Similarly high on the list of concerns is the question of how the labor market continues to evolve. With half the states having already eliminated the additional unemployment benefits, and half continuing them, we can look at the early evidence to give us a clue about why the labor force participation rate remains low. States that have eliminated the payments have generally seen increases in their unemployment rates, while those that have retained the payments have seen general decreases. With unemployment rates and GDP growth highly correlated, that result suggests that eliminating the payments will not increase GDP, and the payments themselves are not the cause for lower participation rates. This interpretation is consistent with preliminary payroll data that shows greater growth in hourly worker employment in states that retained unemployment benefits over those that terminated them. However, an alternate view is that removing those payments led more people to start searching for jobs, potentially increasing the unemployment rate in the short term, but increasing GDP in the long run. It will take another few months to be able to reach any clear conclusion, other than the labor markets are in the process of undergoing dramatic changes. If the preliminary data holds up, it will indicate that increasing the labor force participation rate will become a major challenge and may depress economic growth.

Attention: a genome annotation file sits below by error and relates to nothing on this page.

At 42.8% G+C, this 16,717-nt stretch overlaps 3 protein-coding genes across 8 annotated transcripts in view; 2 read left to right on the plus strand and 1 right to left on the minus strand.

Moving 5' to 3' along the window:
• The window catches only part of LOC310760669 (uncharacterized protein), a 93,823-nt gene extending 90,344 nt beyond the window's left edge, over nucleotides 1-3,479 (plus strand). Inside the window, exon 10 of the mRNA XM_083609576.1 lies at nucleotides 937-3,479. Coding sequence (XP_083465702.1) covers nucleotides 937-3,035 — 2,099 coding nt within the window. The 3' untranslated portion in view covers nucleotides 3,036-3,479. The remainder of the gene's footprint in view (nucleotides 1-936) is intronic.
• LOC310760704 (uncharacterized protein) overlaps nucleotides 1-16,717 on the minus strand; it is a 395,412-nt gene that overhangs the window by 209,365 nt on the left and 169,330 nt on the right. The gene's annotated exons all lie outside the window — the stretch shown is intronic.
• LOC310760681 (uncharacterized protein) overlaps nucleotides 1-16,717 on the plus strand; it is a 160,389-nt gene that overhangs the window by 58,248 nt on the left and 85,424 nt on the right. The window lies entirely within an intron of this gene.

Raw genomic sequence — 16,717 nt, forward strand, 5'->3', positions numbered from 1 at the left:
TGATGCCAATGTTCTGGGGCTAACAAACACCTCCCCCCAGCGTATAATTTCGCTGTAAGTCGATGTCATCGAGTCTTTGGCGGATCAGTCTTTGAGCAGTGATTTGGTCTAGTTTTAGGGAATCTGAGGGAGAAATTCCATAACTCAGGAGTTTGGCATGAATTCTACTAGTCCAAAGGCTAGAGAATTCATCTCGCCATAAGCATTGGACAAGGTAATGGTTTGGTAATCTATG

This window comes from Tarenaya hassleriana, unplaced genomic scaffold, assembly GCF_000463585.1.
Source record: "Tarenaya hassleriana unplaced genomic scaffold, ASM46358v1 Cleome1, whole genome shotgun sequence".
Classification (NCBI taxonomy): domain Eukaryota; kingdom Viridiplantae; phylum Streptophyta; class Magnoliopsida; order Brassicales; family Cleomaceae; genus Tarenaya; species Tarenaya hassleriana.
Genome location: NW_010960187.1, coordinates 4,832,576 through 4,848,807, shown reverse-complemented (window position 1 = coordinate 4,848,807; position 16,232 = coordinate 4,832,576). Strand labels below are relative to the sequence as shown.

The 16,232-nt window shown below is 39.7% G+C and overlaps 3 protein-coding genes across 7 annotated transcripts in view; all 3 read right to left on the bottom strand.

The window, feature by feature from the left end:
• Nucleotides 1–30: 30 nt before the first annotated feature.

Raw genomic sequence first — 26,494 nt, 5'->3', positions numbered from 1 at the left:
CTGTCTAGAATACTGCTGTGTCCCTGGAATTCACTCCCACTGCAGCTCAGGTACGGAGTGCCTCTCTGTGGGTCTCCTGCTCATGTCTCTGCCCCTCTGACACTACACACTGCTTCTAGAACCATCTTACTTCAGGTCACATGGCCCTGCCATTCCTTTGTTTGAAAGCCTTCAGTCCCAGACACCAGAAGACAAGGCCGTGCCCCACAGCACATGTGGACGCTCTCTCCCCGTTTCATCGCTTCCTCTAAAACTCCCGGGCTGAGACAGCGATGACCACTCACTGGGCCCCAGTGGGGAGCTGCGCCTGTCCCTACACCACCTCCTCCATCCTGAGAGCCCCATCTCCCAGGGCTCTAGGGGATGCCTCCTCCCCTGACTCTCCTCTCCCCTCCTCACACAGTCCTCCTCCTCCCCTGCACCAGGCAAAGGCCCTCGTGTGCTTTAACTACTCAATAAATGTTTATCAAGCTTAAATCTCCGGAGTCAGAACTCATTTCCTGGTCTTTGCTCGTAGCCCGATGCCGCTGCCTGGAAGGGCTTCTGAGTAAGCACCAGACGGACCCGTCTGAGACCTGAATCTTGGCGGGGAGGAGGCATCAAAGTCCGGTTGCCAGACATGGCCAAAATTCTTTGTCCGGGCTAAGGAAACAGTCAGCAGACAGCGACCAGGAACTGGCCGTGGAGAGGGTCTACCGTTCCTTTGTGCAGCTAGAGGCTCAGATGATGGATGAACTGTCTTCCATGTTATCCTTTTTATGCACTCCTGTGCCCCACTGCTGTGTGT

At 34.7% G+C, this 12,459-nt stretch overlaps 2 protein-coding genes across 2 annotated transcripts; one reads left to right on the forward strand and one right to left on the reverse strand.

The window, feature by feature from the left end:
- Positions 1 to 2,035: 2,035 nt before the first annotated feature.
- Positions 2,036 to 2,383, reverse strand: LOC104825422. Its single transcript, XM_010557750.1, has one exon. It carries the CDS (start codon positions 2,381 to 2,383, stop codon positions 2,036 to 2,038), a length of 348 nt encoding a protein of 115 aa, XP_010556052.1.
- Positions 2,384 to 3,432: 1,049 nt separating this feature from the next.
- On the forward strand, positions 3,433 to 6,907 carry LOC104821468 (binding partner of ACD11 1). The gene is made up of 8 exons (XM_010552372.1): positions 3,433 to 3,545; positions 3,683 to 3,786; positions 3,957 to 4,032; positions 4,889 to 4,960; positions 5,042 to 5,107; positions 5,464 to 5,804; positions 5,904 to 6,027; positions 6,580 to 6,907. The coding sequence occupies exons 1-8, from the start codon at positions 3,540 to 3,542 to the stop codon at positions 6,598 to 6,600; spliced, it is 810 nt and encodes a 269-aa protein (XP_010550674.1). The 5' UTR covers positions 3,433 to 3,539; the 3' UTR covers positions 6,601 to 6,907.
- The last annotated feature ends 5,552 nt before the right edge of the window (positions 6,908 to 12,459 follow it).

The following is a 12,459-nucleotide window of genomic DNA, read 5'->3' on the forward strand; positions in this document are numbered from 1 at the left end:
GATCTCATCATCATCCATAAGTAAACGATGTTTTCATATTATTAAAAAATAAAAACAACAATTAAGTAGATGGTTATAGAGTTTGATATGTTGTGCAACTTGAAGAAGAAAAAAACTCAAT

Other concerns include continuing trade issues with China that do not appear to be improving; a question of whether supply chain disruptions will continue for a prolonged period; the magnitude of forthcoming fiscal stimulus; and the question of what further implications climate change has in store for the economy. None of these issues are easily addressed, hence my optimism is hedged with a large dose of caution.
Commentary provided by Dr. Richard Sheehan, Economist